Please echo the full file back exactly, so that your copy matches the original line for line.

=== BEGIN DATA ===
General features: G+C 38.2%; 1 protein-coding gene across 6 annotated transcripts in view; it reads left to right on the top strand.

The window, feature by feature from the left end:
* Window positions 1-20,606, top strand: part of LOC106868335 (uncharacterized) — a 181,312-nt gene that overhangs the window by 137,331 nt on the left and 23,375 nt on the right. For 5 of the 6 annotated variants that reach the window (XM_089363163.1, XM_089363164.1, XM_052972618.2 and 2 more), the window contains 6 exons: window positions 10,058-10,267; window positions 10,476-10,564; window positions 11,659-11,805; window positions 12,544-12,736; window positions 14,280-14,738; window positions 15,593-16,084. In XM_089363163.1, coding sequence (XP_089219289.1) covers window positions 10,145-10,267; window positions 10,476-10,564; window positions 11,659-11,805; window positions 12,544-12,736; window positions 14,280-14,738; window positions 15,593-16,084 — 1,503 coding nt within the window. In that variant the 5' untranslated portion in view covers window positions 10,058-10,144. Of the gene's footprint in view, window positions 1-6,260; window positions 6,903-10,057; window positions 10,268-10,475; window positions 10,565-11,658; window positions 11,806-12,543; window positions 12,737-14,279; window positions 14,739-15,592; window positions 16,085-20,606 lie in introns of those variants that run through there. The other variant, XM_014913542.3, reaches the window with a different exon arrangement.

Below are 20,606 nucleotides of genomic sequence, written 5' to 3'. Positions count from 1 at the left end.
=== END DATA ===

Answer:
General features: G+C 38.2%; 1 protein-coding gene across 6 annotated transcripts in view; it reads left to right on the top strand.

The window, feature by feature from the left end:
* Window positions 1-20,606, top strand: part of LOC106868335 (uncharacterized) — a 181,312-nt gene that overhangs the window by 137,331 nt on the left and 23,375 nt on the right. For 5 of the 6 annotated variants that reach the window (XM_089363163.1, XM_089363164.1, XM_052972618.2 and 2 more), the window contains 6 exons: window positions 10,058-10,267; window positions 10,476-10,564; window positions 11,659-11,805; window positions 12,544-12,736; window positions 14,280-14,738; window positions 15,593-16,084. In XM_089363163.1, coding sequence (XP_089219289.1) covers window positions 10,145-10,267; window positions 10,476-10,564; window positions 11,659-11,805; window positions 12,544-12,736; window positions 14,280-14,738; window positions 15,593-16,084 — 1,503 coding nt within the window. In that variant the 5' untranslated portion in view covers window positions 10,058-10,144. Of the gene's footprint in view, window positions 1-6,260; window positions 6,903-10,057; window positions 10,268-10,475; window positions 10,565-11,658; window positions 11,806-12,543; window positions 12,737-14,279; window positions 14,739-15,592; window positions 16,085-20,606 lie in introns of those variants that run through there. The other variant, XM_014913542.3, reaches the window with a different exon arrangement.

Below are 20,606 nucleotides of genomic sequence, written 5' to 3'. Positions count from 1 at the left end.